Last night Kari and I headed out to what I think is the hottest ticket of the year as far as mainstream music goes. Obviously seeing Jeff Mangum twice and Fiona Apple in a space as small as Lincoln Hall were huge highlights for me, but Frank Ocean is hotter right now than either of them ever were. So hot, in fact, that we had … Continue reading Frank Ocean at Metro 8/3/12
Over the past couple weeks Frank Ocean has been grabbing a lot of headlines. Sadly, most of them display a headline about his coming out as bi in a letter that was so eloquently written it should be on display in museums. While his sexuality makes for tantalizing tabloid tales, it has very little to do with the quality of his music. I was much more interested in an article I read about the listening party Island Def Jam had for the record about a week ago. Ocean didn’t really want it to happen, he just wanted to release channel Orange into the world with as little hype as possible. After being pressed, he relented and had a small number of critics come to an office. He sat down his laptop on the table, and went to stand in the corner with his head down for the duration. Didn’t give any track names, didn’t answer any questions. Just let the music speak for itself. He’s a bit of a shy dude, but he’s confident about his songs and I dig that about him.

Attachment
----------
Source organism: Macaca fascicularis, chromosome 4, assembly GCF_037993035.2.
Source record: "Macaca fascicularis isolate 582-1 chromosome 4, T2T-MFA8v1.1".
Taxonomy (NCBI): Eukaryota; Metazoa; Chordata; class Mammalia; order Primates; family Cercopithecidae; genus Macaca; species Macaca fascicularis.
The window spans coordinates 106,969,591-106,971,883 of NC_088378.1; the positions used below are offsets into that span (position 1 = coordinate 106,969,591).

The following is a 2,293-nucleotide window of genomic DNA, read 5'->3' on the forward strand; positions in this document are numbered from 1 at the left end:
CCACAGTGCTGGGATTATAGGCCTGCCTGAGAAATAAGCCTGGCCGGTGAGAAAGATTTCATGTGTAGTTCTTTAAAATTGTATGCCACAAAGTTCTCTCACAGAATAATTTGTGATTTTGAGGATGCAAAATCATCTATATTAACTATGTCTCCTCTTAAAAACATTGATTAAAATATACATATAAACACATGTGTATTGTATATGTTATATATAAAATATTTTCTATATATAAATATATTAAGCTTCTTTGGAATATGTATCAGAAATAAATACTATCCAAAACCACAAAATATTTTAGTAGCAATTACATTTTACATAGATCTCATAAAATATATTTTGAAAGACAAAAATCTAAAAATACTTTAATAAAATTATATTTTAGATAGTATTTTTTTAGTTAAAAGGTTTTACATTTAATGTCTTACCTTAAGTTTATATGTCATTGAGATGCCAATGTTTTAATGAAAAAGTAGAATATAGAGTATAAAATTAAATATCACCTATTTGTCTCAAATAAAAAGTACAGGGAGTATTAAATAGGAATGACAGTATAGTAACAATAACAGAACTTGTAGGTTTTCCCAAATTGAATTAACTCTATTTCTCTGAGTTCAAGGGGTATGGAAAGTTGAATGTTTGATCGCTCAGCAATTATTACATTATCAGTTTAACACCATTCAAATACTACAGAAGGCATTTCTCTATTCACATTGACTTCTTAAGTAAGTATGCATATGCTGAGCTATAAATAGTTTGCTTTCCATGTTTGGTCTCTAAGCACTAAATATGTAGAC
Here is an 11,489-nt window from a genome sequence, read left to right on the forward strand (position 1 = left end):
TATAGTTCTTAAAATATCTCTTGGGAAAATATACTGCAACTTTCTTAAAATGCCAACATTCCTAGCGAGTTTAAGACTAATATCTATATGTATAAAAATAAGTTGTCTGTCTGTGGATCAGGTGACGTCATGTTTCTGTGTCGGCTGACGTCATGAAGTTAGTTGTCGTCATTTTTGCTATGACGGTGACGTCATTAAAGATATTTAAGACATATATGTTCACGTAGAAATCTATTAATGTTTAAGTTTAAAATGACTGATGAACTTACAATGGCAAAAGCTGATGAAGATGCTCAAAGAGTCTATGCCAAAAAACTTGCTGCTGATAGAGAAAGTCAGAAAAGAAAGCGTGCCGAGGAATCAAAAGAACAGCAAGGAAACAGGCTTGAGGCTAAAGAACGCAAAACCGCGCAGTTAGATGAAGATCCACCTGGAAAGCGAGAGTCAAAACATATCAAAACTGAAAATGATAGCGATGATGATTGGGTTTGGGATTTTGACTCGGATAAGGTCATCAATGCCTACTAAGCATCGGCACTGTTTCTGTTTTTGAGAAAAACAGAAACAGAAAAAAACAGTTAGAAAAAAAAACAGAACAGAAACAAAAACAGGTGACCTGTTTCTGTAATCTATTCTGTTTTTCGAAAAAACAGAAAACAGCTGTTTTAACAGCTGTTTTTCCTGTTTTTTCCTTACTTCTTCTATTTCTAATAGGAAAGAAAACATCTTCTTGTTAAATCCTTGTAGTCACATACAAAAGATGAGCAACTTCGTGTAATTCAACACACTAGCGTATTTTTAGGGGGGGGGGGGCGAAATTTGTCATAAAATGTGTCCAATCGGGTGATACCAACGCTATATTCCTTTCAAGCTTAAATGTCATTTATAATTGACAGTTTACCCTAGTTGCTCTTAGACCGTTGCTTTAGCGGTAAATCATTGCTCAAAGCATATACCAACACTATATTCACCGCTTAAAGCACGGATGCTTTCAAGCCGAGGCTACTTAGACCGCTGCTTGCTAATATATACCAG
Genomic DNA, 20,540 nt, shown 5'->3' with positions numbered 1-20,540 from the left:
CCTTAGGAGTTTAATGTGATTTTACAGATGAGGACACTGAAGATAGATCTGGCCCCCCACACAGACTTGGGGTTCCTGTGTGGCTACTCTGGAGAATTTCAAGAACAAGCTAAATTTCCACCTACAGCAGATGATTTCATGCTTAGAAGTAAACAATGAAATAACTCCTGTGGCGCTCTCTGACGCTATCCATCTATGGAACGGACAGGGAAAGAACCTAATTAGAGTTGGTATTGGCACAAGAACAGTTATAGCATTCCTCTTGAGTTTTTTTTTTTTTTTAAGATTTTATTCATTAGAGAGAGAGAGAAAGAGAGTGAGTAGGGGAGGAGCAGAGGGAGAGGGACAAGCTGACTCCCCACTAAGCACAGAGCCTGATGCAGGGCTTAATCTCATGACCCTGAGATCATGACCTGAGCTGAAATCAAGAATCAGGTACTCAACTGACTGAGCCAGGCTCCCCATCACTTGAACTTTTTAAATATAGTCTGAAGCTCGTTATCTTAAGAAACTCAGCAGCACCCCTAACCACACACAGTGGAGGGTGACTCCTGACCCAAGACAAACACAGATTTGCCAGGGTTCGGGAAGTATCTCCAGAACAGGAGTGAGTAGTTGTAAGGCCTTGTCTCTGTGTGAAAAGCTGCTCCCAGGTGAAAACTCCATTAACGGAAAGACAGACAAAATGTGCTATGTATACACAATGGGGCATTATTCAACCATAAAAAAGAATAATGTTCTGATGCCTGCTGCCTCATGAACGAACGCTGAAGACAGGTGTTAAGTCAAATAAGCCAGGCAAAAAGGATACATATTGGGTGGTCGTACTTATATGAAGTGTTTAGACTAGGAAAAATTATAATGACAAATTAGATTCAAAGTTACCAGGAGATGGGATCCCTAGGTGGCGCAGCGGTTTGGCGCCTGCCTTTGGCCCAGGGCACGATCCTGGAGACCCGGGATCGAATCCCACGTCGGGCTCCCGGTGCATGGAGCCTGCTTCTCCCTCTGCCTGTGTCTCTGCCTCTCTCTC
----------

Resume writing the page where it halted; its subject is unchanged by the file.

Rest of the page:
Anyone who reads this site with regularity probably knows that Ocean’s mixtape Nostalgia, Ultra just missed my top ten last year, clocking in at number 12. What he displayed there was his ability to put together a record that flows easily and uses samples to great effect. What he didn’t really show was his ability as a performer, as a lot of the songs are as much talking as singing-the big exception being “American Wedding.” Nobody was more surprised than I was that I enjoyed the mixtape like I did, but ever since I heard it I’ve been looking forward to his official debut release where we could get a real idea of who he is.
To that end Ocean delivers the goods. There hasn’t been a R&B artist so ambitious and fearless since R. Kelly hit the scene twenty years ago. He takes risks and puts together combinations that no other singer in this genre could. He really does make R&B for indie rock kids, and as music continues to cross-pollenate between styles, he’s taking the next step necessary to blur the lines even further. It’s a bit like when Beck got super popular when “Loser” came out. There was no name for what he was doing because he was it. Ocean is the only one currently making music like this.